Sometimes, when a customer leaves, things can become ugly. You need to understand the possible risks and the ways to protect your managed IT business against any undesirable behavior.
Protect Your MRR
First of all, you need to protect yourself from customers who are not willing to pay you for your services. Here are some tips and tricks:
- Clearly stated contracts. Specifically, your MSA, SLA, and SOW should leave no place for argument about your prices and payments. Always check them with an attorney. ( )
Further reading The Importance of Legal Services to MSPs
- Don't provide free services after the end of the contract. Some clients will keep calling you after the contract ends, “just to ask”. You need to make it clear that your time costs money, and all requests and phone calls will be charged on a per-hour basis.
- Make sure payments are made prior to passing the data. Send the final invoice prior to handing off all data. However, don't make it look like you are demanding a ransom. If a client is unwilling to pay, act only as prescribed by the contract.
- Collect the evidence. If the client refuses to pay, send emails to collect evidence. After a couple of months, go to court.
Defense Against Charges
Sometimes the customer won't leave peacefully and will look for any loophole in your actions or contract to take unfair advantage of you. Here are some tips and tricks to avoid this:
- Always reply to your customers. The fact that you left your customer's messages unanswered might be used against you. So always take the time to reply to your customers in a professional and calm manner.
- Collect the evidence. Always archive your correspondence, including emails, messages, tickets, and, if possible, phone calls. If a customer makes charges against you, such details might save you one day.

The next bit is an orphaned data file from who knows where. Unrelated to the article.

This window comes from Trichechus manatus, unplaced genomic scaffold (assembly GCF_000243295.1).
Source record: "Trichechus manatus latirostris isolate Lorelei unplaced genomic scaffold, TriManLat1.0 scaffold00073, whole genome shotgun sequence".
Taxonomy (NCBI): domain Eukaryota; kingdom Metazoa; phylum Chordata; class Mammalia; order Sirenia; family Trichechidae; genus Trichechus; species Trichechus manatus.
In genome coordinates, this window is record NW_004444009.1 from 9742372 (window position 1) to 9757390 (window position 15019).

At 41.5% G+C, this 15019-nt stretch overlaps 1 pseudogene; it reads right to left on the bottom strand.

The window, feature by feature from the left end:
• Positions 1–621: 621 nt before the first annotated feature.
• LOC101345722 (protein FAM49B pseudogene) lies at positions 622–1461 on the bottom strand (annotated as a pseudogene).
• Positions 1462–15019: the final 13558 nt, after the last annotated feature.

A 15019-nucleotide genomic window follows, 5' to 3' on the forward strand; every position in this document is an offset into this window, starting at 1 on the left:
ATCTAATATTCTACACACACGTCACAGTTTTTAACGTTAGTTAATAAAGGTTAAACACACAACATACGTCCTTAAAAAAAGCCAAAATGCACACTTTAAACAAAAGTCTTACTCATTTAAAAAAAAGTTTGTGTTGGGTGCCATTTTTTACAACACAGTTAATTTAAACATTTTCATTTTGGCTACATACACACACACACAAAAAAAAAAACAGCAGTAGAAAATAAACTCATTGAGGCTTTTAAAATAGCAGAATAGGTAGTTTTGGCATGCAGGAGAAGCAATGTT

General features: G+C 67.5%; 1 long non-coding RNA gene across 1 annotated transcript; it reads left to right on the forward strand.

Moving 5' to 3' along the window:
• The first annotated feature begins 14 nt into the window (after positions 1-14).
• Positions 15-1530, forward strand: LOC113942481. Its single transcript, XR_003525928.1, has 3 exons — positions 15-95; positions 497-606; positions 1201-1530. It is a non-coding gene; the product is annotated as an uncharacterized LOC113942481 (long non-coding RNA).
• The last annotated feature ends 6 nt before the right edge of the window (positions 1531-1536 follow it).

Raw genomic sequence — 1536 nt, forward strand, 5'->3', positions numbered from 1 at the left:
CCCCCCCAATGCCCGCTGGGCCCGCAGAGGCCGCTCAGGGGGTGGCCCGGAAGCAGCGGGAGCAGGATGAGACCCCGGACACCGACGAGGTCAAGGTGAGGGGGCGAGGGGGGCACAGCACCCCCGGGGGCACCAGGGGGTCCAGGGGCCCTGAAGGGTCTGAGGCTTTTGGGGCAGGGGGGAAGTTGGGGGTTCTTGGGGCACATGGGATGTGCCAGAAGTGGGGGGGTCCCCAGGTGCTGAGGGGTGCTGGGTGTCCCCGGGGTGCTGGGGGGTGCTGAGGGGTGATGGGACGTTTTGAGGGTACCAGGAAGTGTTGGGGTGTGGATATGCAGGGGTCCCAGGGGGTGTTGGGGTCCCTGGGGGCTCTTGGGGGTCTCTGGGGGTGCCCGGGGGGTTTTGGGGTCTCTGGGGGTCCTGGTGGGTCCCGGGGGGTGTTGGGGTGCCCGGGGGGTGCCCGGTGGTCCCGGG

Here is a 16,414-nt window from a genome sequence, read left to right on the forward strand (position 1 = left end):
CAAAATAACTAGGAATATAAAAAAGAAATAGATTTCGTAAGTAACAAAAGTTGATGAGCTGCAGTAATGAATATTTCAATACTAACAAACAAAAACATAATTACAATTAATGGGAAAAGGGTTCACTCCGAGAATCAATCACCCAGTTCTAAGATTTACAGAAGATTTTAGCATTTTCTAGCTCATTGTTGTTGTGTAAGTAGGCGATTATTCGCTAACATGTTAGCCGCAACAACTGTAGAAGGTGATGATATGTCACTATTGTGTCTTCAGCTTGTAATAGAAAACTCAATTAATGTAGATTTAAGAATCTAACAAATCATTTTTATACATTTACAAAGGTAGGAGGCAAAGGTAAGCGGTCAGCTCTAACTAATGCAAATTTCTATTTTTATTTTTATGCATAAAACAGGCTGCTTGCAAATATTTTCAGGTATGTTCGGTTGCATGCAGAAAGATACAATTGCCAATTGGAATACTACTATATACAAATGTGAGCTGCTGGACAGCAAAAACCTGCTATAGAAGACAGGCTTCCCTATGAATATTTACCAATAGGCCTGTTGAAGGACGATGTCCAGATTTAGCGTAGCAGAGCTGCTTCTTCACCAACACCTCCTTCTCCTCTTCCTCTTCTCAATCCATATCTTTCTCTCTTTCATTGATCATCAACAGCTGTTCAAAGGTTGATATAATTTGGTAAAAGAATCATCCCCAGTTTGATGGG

- Document negligence in your contracts. If your customer was breaching your contract, for example, by installing their own equipment or software, it's the customer who's responsible for the consequences. Make sure your MSA and SLA make that clear.
- Create a refusal form. Sometimes your customer refuses to buy into basic security settings – antivirus, firewall, or backup. Sometimes they will open an RDP port and will claim that it's safe. For such cases, create a refusal form and ask your customer to sign it. This form should state that the customer understands the risks of their actions and takes full responsibility for the consequences.
- Discuss data breach consequences. Data breaches might happen, even with the most profound cybersecurity tools implemented. Make sure you are not financially responsible for it.
You should show how professional you are at any stage of working with a customer, from the time you first engage with them via marketing channels, up to the point where you terminate the contract. It's a code of professional conduct and affects your reputation on the market. The loss of one customer will reduce your MRR, but the loss of the customer coupled with bad offboarding will likely damage your reputation. And, while you might recover recurring revenue in a couple of months, you might never recover from the loss of reputation.